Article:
Pilot program will introduce spatial learning—a factor in STEM success—into third-grade curriculum
$1.4M federal grant supports effort led by Johns Hopkins Science of Learning Institute
Though scientists know children with strong spatial thinking skills have an edge in science, technology, engineering, and math, and that those skills are teachable, no one has formally infused them into a working elementary curriculum.
With a $1.4 million federal grant, Johns Hopkins University researchers will co-develop and test such a program for third-grade science classes.
The award from the Institute of Education Sciences, a branch of the U.S. Department of Education, will allow a team from the university's Science of Learning Institute to partner with Prince George's County Public Schools to create the curriculum and then test it with 400 students in the Maryland county, which is just outside of Washington, D.C.
The four-year project will begin immediately.
"We're taking a completely novel approach by incorporating spatial thinking tools into the district's current science curriculum," said Kelly Fisher, the study's co-principal investigator and executive director of the Science of Learning Institute. "We're thoughtfully augmenting the curriculum in a way that could have real impact but wouldn't cost the district much at all—that's pretty much unheard of."
Spatial thinking reflects the skills used to manage, reason about, manipulate, and organize spaces that are real or imagined, according to Kristin Gagnier, the study's co-principal investigator and outreach and evaluation specialist at the institute. People rely on spatial thinking skills to build a tower from blocks, gauge how much stuff can fit into the trunk of a car, to navigate a map, and to understand a graph, she says.
More than 50 years of research has shown that children with advanced spatial skills tend to be high achievers in science and math in school and to pursue STEM careers. But researchers have yet to see if it's possible to bolster children's spatial skills by teaching them in elementary school. According to Fisher, that's mainly because there's simply no room in a typical, jam-packed school day for a lesson dedicated to spatial thinking.
"Teachers have enough pressure to get through the basic subjects that children are tested on with limited time and resources," she said.
So through the grant, the team will weave spatial thinking tools into every aspect of the standard third-grade science curriculum—from earth and space science to engineering design. Students will learn the same lessons—but everything will be taught in ways designed to bolster the children's spatial thinking skills.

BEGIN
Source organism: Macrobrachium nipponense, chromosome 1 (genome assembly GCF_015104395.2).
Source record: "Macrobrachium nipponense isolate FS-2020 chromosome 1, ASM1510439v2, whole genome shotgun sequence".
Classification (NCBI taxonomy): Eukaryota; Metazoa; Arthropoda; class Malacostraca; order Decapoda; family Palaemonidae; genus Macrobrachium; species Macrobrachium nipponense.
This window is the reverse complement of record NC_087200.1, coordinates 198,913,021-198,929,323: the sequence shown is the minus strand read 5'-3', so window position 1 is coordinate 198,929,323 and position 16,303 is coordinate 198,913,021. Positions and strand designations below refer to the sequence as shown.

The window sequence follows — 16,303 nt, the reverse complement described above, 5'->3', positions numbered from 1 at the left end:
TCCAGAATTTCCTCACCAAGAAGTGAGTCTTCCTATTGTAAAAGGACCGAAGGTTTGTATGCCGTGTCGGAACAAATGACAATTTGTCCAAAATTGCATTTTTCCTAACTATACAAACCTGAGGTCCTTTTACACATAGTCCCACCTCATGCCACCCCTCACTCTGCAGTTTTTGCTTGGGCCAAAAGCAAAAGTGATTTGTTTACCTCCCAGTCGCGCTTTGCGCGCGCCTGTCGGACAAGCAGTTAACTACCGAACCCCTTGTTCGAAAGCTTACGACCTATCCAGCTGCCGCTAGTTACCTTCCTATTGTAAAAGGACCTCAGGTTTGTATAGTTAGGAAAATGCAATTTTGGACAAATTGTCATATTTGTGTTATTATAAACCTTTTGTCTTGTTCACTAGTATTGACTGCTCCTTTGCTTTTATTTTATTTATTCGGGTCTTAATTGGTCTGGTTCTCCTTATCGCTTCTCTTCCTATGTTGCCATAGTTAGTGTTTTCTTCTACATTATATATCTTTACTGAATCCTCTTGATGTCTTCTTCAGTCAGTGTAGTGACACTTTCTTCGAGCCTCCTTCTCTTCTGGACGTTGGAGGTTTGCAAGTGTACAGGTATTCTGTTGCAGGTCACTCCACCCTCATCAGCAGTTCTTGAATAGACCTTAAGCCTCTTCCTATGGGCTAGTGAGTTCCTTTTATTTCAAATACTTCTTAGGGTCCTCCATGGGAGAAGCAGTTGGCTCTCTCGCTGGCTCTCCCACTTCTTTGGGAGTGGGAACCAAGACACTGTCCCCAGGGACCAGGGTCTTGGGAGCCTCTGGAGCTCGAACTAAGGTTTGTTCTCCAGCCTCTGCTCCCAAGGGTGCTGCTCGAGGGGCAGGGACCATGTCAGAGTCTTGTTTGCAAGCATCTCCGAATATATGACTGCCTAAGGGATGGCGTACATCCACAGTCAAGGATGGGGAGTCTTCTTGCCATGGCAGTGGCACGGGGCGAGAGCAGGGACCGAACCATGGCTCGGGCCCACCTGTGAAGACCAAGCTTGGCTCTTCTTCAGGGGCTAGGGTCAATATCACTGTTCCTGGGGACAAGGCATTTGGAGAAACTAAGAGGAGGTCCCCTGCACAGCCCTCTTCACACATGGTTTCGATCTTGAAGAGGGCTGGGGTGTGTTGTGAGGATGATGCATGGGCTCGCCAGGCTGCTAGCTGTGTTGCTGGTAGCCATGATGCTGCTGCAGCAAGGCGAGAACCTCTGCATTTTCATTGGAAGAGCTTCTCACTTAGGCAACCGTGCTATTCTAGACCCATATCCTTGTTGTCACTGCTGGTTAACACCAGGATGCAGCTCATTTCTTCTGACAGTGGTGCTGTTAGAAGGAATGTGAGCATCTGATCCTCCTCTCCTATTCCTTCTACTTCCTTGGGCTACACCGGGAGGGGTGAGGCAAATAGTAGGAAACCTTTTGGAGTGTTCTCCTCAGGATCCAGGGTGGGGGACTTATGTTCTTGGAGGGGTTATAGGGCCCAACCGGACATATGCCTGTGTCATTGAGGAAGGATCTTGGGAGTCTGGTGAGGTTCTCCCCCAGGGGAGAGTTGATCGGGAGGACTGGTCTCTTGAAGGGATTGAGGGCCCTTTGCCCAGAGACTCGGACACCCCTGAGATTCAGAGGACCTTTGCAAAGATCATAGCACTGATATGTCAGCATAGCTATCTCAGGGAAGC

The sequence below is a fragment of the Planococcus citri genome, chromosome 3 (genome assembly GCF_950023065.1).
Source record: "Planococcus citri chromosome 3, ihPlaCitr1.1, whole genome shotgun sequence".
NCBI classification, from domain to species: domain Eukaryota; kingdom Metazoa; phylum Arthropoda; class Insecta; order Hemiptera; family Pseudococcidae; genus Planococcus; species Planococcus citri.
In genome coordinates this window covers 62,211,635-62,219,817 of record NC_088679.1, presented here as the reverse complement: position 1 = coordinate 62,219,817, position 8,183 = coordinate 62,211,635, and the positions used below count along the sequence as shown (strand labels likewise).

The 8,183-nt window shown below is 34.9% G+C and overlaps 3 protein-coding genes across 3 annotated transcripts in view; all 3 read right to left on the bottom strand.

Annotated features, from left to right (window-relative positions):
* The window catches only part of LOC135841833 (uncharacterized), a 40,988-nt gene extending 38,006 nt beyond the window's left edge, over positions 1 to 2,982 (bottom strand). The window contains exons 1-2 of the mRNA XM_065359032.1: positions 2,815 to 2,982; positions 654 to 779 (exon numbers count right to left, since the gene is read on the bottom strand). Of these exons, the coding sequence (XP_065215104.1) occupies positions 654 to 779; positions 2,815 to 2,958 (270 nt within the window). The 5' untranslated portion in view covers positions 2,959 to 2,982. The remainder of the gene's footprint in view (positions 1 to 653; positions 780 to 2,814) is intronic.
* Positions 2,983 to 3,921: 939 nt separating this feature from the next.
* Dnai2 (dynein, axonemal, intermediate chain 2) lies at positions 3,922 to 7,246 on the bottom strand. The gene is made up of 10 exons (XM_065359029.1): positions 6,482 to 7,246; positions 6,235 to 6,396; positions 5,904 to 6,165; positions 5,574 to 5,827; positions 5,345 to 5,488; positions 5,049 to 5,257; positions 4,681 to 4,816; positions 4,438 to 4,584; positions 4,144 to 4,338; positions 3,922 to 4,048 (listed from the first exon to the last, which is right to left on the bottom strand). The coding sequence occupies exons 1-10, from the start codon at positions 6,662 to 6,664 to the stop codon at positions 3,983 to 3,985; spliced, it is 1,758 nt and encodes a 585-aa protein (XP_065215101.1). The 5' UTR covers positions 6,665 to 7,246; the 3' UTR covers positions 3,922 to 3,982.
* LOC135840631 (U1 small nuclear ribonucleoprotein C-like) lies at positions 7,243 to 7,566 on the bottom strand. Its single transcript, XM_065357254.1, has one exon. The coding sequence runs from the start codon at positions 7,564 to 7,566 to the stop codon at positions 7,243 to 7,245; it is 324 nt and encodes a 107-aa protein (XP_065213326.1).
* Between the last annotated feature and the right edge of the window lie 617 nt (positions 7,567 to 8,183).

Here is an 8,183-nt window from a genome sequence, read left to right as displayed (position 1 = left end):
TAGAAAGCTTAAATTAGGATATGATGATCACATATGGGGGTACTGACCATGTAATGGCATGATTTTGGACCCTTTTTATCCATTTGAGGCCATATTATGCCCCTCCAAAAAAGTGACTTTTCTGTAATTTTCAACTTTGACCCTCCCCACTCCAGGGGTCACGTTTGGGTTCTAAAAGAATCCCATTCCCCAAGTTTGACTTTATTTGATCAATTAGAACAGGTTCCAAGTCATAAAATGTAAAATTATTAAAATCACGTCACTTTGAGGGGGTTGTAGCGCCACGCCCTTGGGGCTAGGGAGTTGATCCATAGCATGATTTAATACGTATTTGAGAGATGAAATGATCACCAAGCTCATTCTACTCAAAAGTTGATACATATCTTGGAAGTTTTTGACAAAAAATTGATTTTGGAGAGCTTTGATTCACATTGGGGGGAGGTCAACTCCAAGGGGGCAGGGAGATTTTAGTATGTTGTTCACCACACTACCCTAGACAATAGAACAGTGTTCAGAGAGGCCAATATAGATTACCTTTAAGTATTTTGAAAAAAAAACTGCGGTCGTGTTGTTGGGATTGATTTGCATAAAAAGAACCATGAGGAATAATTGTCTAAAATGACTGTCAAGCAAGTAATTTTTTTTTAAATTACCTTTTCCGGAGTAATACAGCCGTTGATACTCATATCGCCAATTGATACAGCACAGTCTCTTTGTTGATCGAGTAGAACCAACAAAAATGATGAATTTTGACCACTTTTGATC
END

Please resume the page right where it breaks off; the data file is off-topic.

For example, students will be asked to do more sketching and visual comparisons of things they see. Teachers will explicitly show students how to interpret graphs. And when lecturing, teachers will gesture mindfully in ways that encourage students to analyze spatial elements like "top," "bottom," "left," and "right," and they will use precise language that further enforces those concepts.
During the first year, the team will create the spatialized curriculum.
In year two, researchers will present the curriculum to focus groups of Prince George's County teachers and refine it where necessary. The Prince George's district, where 62 percent of the children are eligible for free and reduced lunch and 90 percent are underrepresented minorities, represents a demographic underrepresented in STEM fields.
During the third year, teachers in four classrooms will try it, and based on the results, there could be further refinements. The curriculum will ultimately be tested in 20 classrooms, with about 400 students, during year four. Students in those classes, and another 400 students in classes being taught the traditional way, will be tested at the beginning and end of the school year.
If the project succeeds, the team believes the county will likely expand it to all third-grade classrooms and consider reworking the curriculum for other grades.
"If we find this has a positive impact, they could scale it up to the whole district," Fisher said. "What's really exciting is that what we're trying here will translate spatial thinking research into a practical educational program that can easily be rolled out to other schools."
The project team also includes Steven Holochwost, a research scientist at the institute and a principal at consulting firm WolfBrown; Godfrey Rangasammy, science supervisor at Prince George's County Public Schools; and Amy Shelton, director of research for the Johns Hopkins Center for Talented Youth and the associate dean for research in the School of Education.